While power outages are not all that common, it’s still a good idea to be prepared for one. Depending on where you live, the likelihood of experiencing things like rolling blackouts or brownouts vary. In high energy usage months like during the recent snowmageddon or in an intense heatwave in the heart of the summer, these outages are more likely. In any case, it’s good to be prepared for power outages.

Mother, daughter and dog laying on the bed under blanket holding flashlight and reading book late at night

Some basic precautions

You don’t need to live like a prepper but you should have some precautions for power outages in place. A great idea is to consider investing in a whole house generator to ensure you’ll have at least limited power should you experience an extended outage. Even a smaller generator can power important things like phone and laptop chargers during an outage. 

Tried and true less expensive things to have in your home are the old standbys; flashlights, candles, and first aid supplies to name a few. It’s very important to  have spare batteries on hand or those flashlights or other battery operated tools are useless.

Have a plan

If you have small children, it’s a good idea to talk to them about what to do if the lights go out. If it’s after dark, you may want to instruct them to sit tight until you can get to them. For others, plan for a spot in your home to gather in case of a power outage.

Extended power outages rarely happen without warning. If you know a huge ice storm is coming, you can prepare your family ahead of time. Same with rolling blackouts. You just want to be sure your children are prepared and not frightened in the event of power outages.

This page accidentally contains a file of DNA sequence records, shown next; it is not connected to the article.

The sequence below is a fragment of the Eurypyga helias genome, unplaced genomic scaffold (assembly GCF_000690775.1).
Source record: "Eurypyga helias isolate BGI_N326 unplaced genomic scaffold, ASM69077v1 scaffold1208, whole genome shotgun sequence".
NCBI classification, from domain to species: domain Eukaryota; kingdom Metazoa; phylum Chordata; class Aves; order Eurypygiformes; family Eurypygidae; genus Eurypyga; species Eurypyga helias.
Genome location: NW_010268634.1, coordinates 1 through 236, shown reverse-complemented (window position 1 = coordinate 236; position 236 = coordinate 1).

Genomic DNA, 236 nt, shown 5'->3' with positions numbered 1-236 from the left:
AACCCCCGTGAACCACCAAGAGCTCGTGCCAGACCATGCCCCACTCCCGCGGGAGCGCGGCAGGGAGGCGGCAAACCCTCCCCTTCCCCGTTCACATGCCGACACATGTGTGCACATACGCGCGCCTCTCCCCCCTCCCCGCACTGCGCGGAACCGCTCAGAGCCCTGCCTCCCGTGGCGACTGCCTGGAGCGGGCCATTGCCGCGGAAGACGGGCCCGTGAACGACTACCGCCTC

Have non-refrigerated food to eat

Finally, should you lose all power, remember you won’t have use of your microwave or most ranges. It’s good to have things like peanut butter, bread, crackers, chips, and other food items that don’t need to be cooked on hand. Canned tuna or chicken and other canned items that can be served without cooking are great to have on hand.

Empty the ice from your ice maker into a cooler to keep your milk cold for as long as possible so you can eat cereal. Remember it’s just a temporary thing so don’t worry too much about the lack of nutritional value in what’s available to eat.

Many of our friends and neighbors just experienced this very thing. It’s a scary thing, but you can survive if you are prepared ahead of time. The most important thing is to not panic and reach out to your neighbors if you are in serious trouble. You can be prepared for power outages; it just takes a bit of planning on your part.

 

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